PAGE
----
3.2.2. Method 2 Radiative Calculations
Method 2 uses a new flexible radiative transfer model [Edwards and Slingo, 1996: Taylor et al.,1996]. For this application the solar spectrum is divided into 220 bands and a delta-Eddington routine used for the calculation of radiative fluxes. The direct aerosol radiative forcing is then defined to be the difference between the case with aerosol particles present and that without. The vertical resolution is approximately 10mb with full account taken of multiple reflection between the aerosol layer and overlying atmosphere, as well as between the aerosol and the surface.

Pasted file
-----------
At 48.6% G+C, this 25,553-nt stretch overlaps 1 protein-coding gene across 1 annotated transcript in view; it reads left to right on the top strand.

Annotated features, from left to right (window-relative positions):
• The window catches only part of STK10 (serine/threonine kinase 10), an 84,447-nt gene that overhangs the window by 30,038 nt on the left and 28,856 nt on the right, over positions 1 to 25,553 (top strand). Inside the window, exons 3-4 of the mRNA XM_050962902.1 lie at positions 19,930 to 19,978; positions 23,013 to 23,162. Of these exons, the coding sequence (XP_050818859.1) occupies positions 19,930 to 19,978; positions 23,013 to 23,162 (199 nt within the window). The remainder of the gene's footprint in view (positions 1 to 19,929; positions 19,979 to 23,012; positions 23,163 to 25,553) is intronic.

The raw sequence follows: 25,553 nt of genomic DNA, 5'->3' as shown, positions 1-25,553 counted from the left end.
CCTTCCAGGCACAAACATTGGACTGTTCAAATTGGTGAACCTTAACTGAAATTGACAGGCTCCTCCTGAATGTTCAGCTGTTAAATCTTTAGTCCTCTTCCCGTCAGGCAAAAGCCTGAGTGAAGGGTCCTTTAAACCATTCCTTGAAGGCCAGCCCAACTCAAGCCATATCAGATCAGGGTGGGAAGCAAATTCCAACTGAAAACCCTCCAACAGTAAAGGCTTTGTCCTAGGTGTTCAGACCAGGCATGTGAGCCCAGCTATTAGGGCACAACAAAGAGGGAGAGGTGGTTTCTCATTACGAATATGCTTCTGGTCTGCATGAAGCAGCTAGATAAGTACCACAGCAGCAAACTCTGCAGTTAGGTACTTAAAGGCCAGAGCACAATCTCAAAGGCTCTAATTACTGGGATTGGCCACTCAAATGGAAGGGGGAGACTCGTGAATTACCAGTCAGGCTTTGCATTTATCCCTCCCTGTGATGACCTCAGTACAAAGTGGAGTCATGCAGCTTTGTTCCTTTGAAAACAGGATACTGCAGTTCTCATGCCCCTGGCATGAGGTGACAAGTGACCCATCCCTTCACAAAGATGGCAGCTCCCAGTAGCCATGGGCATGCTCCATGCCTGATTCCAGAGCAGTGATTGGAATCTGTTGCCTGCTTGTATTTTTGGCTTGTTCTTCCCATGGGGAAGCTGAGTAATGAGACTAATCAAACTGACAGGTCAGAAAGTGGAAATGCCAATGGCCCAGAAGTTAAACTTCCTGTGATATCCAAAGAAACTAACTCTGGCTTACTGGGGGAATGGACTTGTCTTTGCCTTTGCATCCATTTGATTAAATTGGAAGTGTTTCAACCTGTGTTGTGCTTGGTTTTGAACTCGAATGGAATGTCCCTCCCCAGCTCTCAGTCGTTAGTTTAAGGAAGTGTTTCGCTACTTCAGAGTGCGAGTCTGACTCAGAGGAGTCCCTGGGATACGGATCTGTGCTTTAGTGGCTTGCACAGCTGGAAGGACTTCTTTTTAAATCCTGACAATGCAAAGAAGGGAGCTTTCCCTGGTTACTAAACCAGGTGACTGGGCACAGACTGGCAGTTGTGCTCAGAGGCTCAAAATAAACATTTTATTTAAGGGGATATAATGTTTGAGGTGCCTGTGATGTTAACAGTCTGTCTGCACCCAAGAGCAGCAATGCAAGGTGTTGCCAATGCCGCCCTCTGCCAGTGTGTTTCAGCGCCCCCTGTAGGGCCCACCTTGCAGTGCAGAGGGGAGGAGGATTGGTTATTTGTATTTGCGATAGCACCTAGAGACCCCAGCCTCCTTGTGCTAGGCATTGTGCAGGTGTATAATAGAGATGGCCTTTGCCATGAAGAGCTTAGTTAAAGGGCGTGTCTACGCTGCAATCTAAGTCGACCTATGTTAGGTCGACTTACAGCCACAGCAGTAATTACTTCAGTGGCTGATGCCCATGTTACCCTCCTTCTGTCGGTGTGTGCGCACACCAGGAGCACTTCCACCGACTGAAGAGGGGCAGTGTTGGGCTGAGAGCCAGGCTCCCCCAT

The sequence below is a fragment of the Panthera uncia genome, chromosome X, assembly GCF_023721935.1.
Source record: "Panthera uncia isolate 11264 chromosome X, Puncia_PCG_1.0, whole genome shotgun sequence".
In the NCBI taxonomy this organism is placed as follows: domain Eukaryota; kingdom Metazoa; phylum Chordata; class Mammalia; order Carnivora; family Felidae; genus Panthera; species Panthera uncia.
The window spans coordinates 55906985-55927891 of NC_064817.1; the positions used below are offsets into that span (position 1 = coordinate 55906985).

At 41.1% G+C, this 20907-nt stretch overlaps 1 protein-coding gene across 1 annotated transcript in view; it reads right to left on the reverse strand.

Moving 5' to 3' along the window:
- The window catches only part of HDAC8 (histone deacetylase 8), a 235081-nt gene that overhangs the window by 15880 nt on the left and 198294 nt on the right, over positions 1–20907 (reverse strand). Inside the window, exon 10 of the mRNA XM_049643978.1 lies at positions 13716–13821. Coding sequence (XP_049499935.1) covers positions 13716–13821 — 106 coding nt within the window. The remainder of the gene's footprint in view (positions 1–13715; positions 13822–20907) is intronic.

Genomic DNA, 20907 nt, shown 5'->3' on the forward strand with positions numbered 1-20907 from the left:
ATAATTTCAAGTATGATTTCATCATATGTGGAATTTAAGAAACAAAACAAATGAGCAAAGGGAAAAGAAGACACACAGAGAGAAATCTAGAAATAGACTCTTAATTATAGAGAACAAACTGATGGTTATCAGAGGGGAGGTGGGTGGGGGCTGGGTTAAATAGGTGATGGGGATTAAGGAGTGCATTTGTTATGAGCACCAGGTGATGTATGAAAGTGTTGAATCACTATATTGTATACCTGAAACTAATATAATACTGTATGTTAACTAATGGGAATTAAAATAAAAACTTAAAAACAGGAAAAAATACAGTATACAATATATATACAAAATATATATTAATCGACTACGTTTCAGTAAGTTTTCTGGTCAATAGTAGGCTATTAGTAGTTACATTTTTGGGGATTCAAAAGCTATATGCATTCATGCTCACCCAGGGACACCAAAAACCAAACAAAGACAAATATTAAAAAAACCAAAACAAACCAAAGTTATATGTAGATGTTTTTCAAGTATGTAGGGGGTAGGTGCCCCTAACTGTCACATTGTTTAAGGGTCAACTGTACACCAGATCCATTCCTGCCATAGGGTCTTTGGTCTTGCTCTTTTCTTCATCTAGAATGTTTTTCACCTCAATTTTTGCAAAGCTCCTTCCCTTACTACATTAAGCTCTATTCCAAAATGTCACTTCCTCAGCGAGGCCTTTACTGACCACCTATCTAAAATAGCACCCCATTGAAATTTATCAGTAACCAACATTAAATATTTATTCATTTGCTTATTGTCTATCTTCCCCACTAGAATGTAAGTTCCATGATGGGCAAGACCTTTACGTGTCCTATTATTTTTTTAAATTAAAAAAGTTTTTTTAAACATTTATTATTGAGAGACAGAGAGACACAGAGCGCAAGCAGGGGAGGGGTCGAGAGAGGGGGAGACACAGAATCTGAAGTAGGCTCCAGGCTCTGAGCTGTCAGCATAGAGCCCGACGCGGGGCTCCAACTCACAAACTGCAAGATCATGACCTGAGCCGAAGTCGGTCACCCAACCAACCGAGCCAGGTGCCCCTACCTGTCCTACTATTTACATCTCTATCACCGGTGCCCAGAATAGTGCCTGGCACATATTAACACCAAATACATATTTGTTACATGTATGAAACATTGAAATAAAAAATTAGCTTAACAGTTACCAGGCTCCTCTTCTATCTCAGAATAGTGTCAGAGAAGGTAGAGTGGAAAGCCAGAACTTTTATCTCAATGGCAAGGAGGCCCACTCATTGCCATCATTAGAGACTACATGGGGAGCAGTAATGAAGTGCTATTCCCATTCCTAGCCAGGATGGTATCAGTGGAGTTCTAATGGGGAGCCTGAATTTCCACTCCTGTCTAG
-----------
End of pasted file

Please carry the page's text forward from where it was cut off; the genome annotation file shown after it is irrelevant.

We have calculated aerosol radiative forcing for several days on which TARFOX measurements of aerosol properties and effects were made. Table 1 lists the dates for which Method 1a and 1b calculations have been made. Note that these cases include a wide range of midvisible optical depths [() = 0.06 to 0.6] and wavelength dependences.
|Direct aerosol radiative forcing computed by Method 1b for aerosol characteristics measured on several TARFOX days.|
Figure 2 shows results of Method 1b calculations for the change in upward flux
(termed upward forcing) above the aerosol layer and the change in downward flux (termed
downward forcing) below the layer. These results are expressed as forcings per unit
optical depth and shown as a function of the cosine of solar zenith angle . The day-to-day difference in results
is caused primarily by differences in size distribution and wavelength dependence
of optical depth (the former being derived from the latter in Method 1). The different